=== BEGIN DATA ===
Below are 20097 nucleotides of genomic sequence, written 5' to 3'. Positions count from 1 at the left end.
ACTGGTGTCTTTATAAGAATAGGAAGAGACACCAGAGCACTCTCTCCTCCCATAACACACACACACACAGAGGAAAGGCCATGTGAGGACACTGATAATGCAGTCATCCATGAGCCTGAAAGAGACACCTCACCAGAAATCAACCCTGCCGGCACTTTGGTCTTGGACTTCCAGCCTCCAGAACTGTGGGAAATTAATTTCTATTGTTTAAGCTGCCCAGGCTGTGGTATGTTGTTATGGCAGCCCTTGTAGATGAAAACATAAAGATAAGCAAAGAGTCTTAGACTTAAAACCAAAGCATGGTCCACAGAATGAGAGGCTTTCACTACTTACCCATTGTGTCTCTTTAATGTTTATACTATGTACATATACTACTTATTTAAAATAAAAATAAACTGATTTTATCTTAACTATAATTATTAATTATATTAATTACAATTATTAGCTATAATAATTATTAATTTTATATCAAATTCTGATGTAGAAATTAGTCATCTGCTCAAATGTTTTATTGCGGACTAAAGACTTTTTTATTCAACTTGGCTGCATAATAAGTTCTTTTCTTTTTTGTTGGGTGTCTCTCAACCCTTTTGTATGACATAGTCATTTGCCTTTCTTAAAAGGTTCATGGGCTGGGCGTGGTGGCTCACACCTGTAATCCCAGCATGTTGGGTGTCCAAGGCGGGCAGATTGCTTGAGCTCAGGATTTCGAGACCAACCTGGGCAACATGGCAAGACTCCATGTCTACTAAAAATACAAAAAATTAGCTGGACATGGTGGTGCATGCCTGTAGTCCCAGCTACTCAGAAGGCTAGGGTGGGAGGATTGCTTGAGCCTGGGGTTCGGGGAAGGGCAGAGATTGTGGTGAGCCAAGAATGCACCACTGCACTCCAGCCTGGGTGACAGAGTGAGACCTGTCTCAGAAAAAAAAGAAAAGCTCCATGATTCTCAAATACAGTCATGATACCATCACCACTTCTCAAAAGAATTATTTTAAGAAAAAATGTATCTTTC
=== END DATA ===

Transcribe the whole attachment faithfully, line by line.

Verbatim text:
Below are 20097 nucleotides of genomic sequence, written 5' to 3'. Positions count from 1 at the left end.
ACTGGTGTCTTTATAAGAATAGGAAGAGACACCAGAGCACTCTCTCCTCCCATAACACACACACACACAGAGGAAAGGCCATGTGAGGACACTGATAATGCAGTCATCCATGAGCCTGAAAGAGACACCTCACCAGAAATCAACCCTGCCGGCACTTTGGTCTTGGACTTCCAGCCTCCAGAACTGTGGGAAATTAATTTCTATTGTTTAAGCTGCCCAGGCTGTGGTATGTTGTTATGGCAGCCCTTGTAGATGAAAACATAAAGATAAGCAAAGAGTCTTAGACTTAAAACCAAAGCATGGTCCACAGAATGAGAGGCTTTCACTACTTACCCATTGTGTCTCTTTAATGTTTATACTATGTACATATACTACTTATTTAAAATAAAAATAAACTGATTTTATCTTAACTATAATTATTAATTATATTAATTACAATTATTAGCTATAATAATTATTAATTTTATATCAAATTCTGATGTAGAAATTAGTCATCTGCTCAAATGTTTTATTGCGGACTAAAGACTTTTTTATTCAACTTGGCTGCATAATAAGTTCTTTTCTTTTTTGTTGGGTGTCTCTCAACCCTTTTGTATGACATAGTCATTTGCCTTTCTTAAAAGGTTCATGGGCTGGGCGTGGTGGCTCACACCTGTAATCCCAGCATGTTGGGTGTCCAAGGCGGGCAGATTGCTTGAGCTCAGGATTTCGAGACCAACCTGGGCAACATGGCAAGACTCCATGTCTACTAAAAATACAAAAAATTAGCTGGACATGGTGGTGCATGCCTGTAGTCCCAGCTACTCAGAAGGCTAGGGTGGGAGGATTGCTTGAGCCTGGGGTTCGGGGAAGGGCAGAGATTGTGGTGAGCCAAGAATGCACCACTGCACTCCAGCCTGGGTGACAGAGTGAGACCTGTCTCAGAAAAAAAAGAAAAGCTCCATGATTCTCAAATACAGTCATGATACCATCACCACTTCTCAAAAGAATTATTTTAAGAAAAAATGTATCTTTC